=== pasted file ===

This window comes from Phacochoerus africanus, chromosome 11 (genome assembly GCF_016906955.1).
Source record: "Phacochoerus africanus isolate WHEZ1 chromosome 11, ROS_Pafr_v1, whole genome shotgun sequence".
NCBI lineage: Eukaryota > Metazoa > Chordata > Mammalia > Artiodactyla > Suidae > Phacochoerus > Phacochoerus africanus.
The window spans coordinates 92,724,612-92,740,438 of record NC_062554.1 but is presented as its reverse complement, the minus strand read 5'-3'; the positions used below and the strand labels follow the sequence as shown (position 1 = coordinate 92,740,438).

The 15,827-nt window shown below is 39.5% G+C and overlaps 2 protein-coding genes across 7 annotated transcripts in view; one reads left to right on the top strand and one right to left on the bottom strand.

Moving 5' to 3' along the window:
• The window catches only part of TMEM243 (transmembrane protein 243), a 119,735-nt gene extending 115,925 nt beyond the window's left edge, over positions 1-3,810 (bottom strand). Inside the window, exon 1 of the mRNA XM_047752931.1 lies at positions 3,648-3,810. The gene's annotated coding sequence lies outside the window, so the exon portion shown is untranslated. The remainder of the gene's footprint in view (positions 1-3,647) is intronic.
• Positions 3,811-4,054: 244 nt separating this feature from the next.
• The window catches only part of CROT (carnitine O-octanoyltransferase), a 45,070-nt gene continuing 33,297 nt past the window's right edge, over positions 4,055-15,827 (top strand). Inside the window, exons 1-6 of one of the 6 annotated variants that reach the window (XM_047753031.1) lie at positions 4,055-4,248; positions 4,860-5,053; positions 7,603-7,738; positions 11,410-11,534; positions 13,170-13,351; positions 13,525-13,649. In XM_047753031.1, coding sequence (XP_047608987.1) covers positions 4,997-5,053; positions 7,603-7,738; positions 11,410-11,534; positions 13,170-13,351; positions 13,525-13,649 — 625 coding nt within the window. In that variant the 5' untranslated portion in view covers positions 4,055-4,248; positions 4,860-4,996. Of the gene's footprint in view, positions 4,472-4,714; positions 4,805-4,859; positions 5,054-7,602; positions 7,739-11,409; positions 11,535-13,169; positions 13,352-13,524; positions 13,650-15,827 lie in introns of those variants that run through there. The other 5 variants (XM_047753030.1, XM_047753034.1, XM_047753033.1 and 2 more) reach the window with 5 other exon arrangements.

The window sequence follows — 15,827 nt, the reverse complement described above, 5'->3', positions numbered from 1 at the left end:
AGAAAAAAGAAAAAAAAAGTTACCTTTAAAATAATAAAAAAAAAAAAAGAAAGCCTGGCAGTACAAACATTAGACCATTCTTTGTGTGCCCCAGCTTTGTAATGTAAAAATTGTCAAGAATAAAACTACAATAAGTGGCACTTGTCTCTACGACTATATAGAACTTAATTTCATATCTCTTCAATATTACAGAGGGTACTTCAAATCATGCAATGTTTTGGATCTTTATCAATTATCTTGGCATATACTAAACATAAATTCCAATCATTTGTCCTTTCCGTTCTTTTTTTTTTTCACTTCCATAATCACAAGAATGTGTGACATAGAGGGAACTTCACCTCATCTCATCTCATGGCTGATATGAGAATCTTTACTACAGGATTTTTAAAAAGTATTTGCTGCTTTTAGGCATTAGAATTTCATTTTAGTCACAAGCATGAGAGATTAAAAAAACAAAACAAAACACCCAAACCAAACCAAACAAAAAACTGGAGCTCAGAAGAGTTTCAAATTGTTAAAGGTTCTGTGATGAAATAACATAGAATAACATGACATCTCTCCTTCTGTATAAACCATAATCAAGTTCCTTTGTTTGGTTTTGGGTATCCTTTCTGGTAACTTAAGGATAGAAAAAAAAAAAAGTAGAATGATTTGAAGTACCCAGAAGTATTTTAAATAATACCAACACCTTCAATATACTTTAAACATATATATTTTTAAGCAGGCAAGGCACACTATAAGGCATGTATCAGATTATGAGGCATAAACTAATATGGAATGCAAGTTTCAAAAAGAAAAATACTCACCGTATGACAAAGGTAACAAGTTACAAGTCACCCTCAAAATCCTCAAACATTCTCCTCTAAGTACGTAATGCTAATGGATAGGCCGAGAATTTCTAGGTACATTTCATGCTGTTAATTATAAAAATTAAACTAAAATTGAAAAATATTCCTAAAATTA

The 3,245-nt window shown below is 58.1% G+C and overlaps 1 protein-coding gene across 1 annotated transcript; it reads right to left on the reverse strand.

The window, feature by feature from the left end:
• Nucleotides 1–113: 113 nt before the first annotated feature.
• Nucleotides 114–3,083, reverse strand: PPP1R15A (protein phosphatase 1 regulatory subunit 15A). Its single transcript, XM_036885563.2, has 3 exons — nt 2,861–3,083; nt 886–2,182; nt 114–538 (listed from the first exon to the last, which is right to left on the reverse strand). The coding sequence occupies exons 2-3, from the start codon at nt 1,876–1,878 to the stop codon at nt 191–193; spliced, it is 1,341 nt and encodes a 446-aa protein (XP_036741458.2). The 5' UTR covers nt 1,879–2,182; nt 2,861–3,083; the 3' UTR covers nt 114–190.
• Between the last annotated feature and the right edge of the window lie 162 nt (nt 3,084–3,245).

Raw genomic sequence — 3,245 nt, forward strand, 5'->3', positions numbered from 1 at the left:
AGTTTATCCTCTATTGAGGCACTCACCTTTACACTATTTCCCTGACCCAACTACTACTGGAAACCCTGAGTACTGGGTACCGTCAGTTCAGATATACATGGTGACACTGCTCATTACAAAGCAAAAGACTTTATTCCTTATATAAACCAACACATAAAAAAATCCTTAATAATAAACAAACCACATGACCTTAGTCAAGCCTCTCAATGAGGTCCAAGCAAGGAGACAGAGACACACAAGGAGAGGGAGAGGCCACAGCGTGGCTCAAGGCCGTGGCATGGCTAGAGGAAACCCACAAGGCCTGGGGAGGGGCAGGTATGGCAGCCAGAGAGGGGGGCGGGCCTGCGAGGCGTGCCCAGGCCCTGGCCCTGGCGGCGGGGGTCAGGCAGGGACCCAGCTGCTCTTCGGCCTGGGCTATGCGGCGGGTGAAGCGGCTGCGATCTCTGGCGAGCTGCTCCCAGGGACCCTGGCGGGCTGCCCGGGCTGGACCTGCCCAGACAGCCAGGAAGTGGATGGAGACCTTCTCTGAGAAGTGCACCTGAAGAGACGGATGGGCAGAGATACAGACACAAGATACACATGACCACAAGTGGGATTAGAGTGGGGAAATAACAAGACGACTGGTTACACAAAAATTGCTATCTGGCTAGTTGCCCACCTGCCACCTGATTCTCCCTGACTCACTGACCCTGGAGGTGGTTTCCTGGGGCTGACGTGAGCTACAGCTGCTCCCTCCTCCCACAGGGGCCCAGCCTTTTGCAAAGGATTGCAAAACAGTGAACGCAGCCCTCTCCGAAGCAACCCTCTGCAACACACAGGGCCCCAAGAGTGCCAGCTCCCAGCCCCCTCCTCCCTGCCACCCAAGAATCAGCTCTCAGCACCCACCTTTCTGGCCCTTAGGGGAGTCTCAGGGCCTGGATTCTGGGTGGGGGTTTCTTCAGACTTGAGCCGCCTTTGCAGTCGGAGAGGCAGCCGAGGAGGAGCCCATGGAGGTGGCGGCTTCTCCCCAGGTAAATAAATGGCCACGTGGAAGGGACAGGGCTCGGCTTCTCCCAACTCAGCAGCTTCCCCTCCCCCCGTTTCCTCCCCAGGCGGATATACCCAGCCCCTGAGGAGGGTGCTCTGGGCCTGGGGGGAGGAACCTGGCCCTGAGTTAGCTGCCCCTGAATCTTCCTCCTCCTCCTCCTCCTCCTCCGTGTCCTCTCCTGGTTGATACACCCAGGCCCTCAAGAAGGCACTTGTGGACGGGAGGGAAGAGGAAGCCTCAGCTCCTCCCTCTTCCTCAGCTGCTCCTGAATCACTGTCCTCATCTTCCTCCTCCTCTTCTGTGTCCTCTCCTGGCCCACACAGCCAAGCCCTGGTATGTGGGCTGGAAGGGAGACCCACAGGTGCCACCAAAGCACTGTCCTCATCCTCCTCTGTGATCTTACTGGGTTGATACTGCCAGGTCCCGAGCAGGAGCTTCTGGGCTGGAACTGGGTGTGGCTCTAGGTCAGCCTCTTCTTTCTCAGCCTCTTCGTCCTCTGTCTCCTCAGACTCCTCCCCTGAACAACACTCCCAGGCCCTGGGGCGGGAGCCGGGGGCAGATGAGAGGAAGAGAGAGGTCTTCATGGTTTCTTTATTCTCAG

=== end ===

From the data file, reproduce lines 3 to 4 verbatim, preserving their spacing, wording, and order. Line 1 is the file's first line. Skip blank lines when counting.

NCBI lineage: Eukaryota > Metazoa > Chordata > Mammalia > Artiodactyla > Suidae > Phacochoerus > Phacochoerus africanus.
The window spans coordinates 92,724,612-92,740,438 of record NC_062554.1 but is presented as its reverse complement, the minus strand read 5'-3'; the positions used below and the strand labels follow the sequence as shown (position 1 = coordinate 92,740,438).